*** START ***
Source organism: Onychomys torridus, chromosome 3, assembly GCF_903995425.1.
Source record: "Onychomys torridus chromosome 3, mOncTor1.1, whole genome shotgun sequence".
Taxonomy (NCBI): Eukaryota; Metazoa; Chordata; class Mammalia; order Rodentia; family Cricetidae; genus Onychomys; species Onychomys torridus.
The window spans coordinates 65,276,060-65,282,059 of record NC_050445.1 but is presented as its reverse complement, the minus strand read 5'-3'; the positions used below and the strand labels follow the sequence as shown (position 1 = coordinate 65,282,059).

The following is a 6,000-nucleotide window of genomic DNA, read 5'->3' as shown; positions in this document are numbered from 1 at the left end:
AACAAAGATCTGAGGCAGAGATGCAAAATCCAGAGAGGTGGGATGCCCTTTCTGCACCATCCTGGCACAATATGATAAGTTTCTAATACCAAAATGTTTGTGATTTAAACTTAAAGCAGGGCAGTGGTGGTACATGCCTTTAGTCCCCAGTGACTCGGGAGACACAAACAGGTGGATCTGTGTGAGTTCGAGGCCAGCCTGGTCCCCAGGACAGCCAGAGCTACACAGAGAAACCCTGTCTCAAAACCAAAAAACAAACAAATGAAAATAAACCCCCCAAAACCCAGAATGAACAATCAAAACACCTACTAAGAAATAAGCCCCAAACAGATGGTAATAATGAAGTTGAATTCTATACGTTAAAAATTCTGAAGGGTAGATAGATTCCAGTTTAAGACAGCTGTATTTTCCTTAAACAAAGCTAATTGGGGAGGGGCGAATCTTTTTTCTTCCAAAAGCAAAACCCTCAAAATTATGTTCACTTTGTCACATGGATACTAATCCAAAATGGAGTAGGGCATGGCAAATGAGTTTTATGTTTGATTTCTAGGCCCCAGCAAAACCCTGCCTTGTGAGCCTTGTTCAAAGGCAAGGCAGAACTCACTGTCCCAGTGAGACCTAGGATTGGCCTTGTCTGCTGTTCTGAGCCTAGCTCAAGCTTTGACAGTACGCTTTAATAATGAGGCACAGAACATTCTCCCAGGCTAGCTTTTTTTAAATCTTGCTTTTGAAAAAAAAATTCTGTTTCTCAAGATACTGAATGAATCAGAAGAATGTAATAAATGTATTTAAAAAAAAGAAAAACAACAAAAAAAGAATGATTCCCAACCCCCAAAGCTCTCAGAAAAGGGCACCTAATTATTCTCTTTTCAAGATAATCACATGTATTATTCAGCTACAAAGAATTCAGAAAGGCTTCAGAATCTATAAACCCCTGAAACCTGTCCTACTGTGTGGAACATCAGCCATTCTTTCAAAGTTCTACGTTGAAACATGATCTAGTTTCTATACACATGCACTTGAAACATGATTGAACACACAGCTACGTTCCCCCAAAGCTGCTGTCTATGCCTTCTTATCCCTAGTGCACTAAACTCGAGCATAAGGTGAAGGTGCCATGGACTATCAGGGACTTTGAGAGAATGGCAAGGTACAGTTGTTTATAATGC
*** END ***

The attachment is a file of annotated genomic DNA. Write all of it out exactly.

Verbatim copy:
Source organism: Onychomys torridus, chromosome 3, assembly GCF_903995425.1.
Source record: "Onychomys torridus chromosome 3, mOncTor1.1, whole genome shotgun sequence".
Taxonomy (NCBI): Eukaryota; Metazoa; Chordata; class Mammalia; order Rodentia; family Cricetidae; genus Onychomys; species Onychomys torridus.
The window spans coordinates 65,276,060-65,282,059 of record NC_050445.1 but is presented as its reverse complement, the minus strand read 5'-3'; the positions used below and the strand labels follow the sequence as shown (position 1 = coordinate 65,282,059).

The following is a 6,000-nucleotide window of genomic DNA, read 5'->3' as shown; positions in this document are numbered from 1 at the left end:
AACAAAGATCTGAGGCAGAGATGCAAAATCCAGAGAGGTGGGATGCCCTTTCTGCACCATCCTGGCACAATATGATAAGTTTCTAATACCAAAATGTTTGTGATTTAAACTTAAAGCAGGGCAGTGGTGGTACATGCCTTTAGTCCCCAGTGACTCGGGAGACACAAACAGGTGGATCTGTGTGAGTTCGAGGCCAGCCTGGTCCCCAGGACAGCCAGAGCTACACAGAGAAACCCTGTCTCAAAACCAAAAAACAAACAAATGAAAATAAACCCCCCAAAACCCAGAATGAACAATCAAAACACCTACTAAGAAATAAGCCCCAAACAGATGGTAATAATGAAGTTGAATTCTATACGTTAAAAATTCTGAAGGGTAGATAGATTCCAGTTTAAGACAGCTGTATTTTCCTTAAACAAAGCTAATTGGGGAGGGGCGAATCTTTTTTCTTCCAAAAGCAAAACCCTCAAAATTATGTTCACTTTGTCACATGGATACTAATCCAAAATGGAGTAGGGCATGGCAAATGAGTTTTATGTTTGATTTCTAGGCCCCAGCAAAACCCTGCCTTGTGAGCCTTGTTCAAAGGCAAGGCAGAACTCACTGTCCCAGTGAGACCTAGGATTGGCCTTGTCTGCTGTTCTGAGCCTAGCTCAAGCTTTGACAGTACGCTTTAATAATGAGGCACAGAACATTCTCCCAGGCTAGCTTTTTTTAAATCTTGCTTTTGAAAAAAAAATTCTGTTTCTCAAGATACTGAATGAATCAGAAGAATGTAATAAATGTATTTAAAAAAAAGAAAAACAACAAAAAAAGAATGATTCCCAACCCCCAAAGCTCTCAGAAAAGGGCACCTAATTATTCTCTTTTCAAGATAATCACATGTATTATTCAGCTACAAAGAATTCAGAAAGGCTTCAGAATCTATAAACCCCTGAAACCTGTCCTACTGTGTGGAACATCAGCCATTCTTTCAAAGTTCTACGTTGAAACATGATCTAGTTTCTATACACATGCACTTGAAACATGATTGAACACACAGCTACGTTCCCCCAAAGCTGCTGTCTATGCCTTCTTATCCCTAGTGCACTAAACTCGAGCATAAGGTGAAGGTGCCATGGACTATCAGGGACTTTGAGAGAATGGCAAGGTACAGTTGTTTATAATGC